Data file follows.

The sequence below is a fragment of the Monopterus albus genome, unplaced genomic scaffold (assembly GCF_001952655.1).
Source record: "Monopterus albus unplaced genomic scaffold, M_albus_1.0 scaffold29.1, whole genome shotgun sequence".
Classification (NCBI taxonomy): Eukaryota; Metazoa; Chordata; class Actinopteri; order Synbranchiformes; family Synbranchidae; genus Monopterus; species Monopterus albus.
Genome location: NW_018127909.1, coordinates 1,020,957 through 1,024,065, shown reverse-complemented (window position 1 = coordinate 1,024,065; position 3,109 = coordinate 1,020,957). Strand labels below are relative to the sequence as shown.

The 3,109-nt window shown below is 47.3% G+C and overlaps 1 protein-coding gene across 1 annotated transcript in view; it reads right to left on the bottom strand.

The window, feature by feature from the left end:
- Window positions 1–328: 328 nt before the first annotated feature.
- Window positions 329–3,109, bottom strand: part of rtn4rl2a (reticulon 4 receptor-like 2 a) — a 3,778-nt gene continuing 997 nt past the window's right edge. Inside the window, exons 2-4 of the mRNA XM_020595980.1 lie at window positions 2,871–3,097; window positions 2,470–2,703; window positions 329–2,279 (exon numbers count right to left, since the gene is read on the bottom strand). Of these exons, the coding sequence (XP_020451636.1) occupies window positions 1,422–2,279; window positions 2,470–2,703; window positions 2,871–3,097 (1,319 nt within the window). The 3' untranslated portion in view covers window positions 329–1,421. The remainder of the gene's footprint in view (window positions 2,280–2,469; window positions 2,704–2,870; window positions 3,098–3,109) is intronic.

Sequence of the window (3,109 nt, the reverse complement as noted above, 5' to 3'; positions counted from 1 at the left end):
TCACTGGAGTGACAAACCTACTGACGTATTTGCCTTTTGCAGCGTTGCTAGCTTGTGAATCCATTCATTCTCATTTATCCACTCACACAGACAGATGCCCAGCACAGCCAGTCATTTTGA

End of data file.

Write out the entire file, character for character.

The sequence below is a fragment of the Monopterus albus genome, unplaced genomic scaffold (assembly GCF_001952655.1).
Source record: "Monopterus albus unplaced genomic scaffold, M_albus_1.0 scaffold29.1, whole genome shotgun sequence".
Classification (NCBI taxonomy): Eukaryota; Metazoa; Chordata; class Actinopteri; order Synbranchiformes; family Synbranchidae; genus Monopterus; species Monopterus albus.
Genome location: NW_018127909.1, coordinates 1,020,957 through 1,024,065, shown reverse-complemented (window position 1 = coordinate 1,024,065; position 3,109 = coordinate 1,020,957). Strand labels below are relative to the sequence as shown.

The 3,109-nt window shown below is 47.3% G+C and overlaps 1 protein-coding gene across 1 annotated transcript in view; it reads right to left on the bottom strand.

The window, feature by feature from the left end:
- Window positions 1–328: 328 nt before the first annotated feature.
- Window positions 329–3,109, bottom strand: part of rtn4rl2a (reticulon 4 receptor-like 2 a) — a 3,778-nt gene continuing 997 nt past the window's right edge. Inside the window, exons 2-4 of the mRNA XM_020595980.1 lie at window positions 2,871–3,097; window positions 2,470–2,703; window positions 329–2,279 (exon numbers count right to left, since the gene is read on the bottom strand). Of these exons, the coding sequence (XP_020451636.1) occupies window positions 1,422–2,279; window positions 2,470–2,703; window positions 2,871–3,097 (1,319 nt within the window). The 3' untranslated portion in view covers window positions 329–1,421. The remainder of the gene's footprint in view (window positions 2,280–2,469; window positions 2,704–2,870; window positions 3,098–3,109) is intronic.

Sequence of the window (3,109 nt, the reverse complement as noted above, 5' to 3'; positions counted from 1 at the left end):
TCACTGGAGTGACAAACCTACTGACGTATTTGCCTTTTGCAGCGTTGCTAGCTTGTGAATCCATTCATTCTCATTTATCCACTCACACAGACAGATGCCCAGCACAGCCAGTCATTTTGA